We all are guilty of unbelief at times. Often we face yet another struggle and allow the enemy to discourage us. We might develop feelings of inexplicable loneliness or, experiencing a sense of total inadequacy, we become convinced the Lord does not hear us. A cry erupts from our hearts, “God, where are you? I pray, I fast, I study your Word. Why won’t you deliver me from this?”
We go to the secret place of prayer but we don’t feel like praying. Our souls are dry, empty, exhausted from our struggles, yet we don’t dare accuse the Lord of neglecting us in our condition. So we just weakly approach him in what we perceive as humility. Head down, we say with discouragement, “Lord, I don’t blame you. You’re good and kind to me. I’m the problem; I’ve failed you so much.”
Wait! That is not humility. On the contrary, it is an outright insult to a Father who adopted us with a covenant promise to love and support us throughout our lifetime. When we tell him how bad we are — how weak, empty and useless we are to him — we despise all that he has accomplished in us. This grieves our heavenly Father.
Whenever we become discouraged in our faith, the Holy Spirit will speak to us in no uncertain terms. “Enough of this self-pity. Get up! You are loved, called and chosen, and I have blessed you with my Word.” We must discipline ourselves to recall all that God has brought us through. We are to rejoice, knowing he is pleased with what he has done for us.
You may have been tested time after time. Now the time has come for you to make a decision. God wants faith that endures the ultimate test and he gives you his Word to enable you to triumph. If he commands you to do something, he will supply you with the power and strength to obey: “Let the weak say, ‘I am strong’” (Joel 3:10). “Be strong in the Lord and in the power of His might” (Ephesians 6:10).
Psalm 34 is all about our Lord’s faithfulness to deliver his children from great trials and crises. David declares, “I sought the Lord, and He heard me, and delivered me from all my fears … The angel of the Lord encamps all around those who fear Him, and delivers them … The righteous cry out, and the Lord hears, and delivers them out of all their troubles … Many are the afflictions of the righteous, but the Lord delivers him out of them all” (Psalm 34:4, 7, 17, 19).
Note David’s claim: “I sought the Lord” (34:4). David has just been captured by the Philistines and when he wrote Psalm 34, he was making an admission: “I was in a situation so overwhelming that I played the part of a fool. Yet, inside I wondered, ‘How has this happened? Lord, help!’” So it seems David was saying, “I cried out from within, not knowing what or how to pray. And the Lord heard me and delivered me.”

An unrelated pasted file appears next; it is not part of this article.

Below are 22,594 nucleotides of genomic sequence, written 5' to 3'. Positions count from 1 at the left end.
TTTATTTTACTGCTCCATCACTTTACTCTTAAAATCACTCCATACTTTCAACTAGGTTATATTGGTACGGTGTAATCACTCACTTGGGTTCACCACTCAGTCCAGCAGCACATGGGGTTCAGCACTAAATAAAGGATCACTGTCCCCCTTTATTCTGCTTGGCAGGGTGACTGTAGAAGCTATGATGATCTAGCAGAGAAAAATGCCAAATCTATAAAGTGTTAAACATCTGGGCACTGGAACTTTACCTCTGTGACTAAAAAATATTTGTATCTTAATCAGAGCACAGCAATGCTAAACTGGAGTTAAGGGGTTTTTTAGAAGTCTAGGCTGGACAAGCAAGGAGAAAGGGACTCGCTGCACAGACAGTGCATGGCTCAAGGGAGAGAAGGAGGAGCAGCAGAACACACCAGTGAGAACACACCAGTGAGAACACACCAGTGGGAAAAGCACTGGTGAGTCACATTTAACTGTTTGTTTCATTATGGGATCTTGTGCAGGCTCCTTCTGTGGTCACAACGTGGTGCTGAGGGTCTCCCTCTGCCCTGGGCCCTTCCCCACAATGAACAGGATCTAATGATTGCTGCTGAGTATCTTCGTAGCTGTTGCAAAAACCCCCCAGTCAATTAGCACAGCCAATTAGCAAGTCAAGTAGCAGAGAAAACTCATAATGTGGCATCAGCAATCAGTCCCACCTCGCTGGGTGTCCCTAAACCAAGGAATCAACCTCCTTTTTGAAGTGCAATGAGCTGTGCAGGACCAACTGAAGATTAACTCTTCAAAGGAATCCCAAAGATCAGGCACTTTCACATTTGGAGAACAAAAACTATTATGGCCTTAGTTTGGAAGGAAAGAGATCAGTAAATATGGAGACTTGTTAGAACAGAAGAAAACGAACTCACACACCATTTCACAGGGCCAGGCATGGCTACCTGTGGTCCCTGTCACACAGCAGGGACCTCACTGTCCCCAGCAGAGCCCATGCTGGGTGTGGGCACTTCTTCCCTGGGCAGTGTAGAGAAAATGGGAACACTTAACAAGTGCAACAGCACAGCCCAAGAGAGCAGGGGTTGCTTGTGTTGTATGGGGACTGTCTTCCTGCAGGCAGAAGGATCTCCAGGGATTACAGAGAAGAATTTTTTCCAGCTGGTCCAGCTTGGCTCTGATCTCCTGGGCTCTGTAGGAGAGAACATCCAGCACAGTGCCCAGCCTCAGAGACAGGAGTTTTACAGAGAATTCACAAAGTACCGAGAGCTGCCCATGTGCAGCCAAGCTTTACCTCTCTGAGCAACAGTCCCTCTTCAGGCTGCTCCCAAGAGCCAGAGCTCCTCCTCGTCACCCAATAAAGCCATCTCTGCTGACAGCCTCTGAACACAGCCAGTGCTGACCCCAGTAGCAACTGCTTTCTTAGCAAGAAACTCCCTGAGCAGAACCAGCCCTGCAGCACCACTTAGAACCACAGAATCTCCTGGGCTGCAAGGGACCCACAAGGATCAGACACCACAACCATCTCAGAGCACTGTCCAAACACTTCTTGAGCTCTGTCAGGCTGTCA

David declared: “My soul shall make its boast in the Lord; the humble shall hear of it and be glad” (Psalm 34 2). David was saying, in essence, “I have something to tell all of God’s humble people on earth, now and in ages to come. As long as this world exists, the Lord will deliver everyone who calls out to him and trusts in him. In his incredible mercy and love, he delivered me.”
Here is what you can learn from Psalm 34: When the enemy, Satan, comes at you like a flood; when you find yourself in deep waters of affliction; when troubles stagger your mind; when chaos swirls around you and you cannot even think straight, you do not need a prayer book or a doctrine to lean on. All you need to know is that our blessed Lord hears every sincere cry, loud or unspoken, and he responds. The Lord is faithful to hear every whimper, no matter how faint, so reach out to him in confidence.
The apostle Peter tells us, “Concerning this salvation, the prophets who prophesied about the grace that was to be yours searched and inquired carefully, inquiring what person or time the Spirit of Christ in them was indicating when he predicted the sufferings of Christ and the subsequent glories. It was revealed to them that they were serving not themselves but you, in the things that have now been announced to you through those who preached the good news to you by the Holy Spirit sent from heaven” (1 Peter 1:10).
We should note that these prophets knew what they were called to do — prophesy and speak God’s Word. They spoke a powerful word because they were certain of what was in their hearts and they wanted to be sure they understood its impact before they voiced it to the people. They “searched and inquired carefully,” patiently pursuing truth. If we are not careful, we can approach the Word of God casually and read only the parts we like. But if we do this, we will miss truths that he intends for us to grasp. Therefore, it is vital that we search the Word diligently.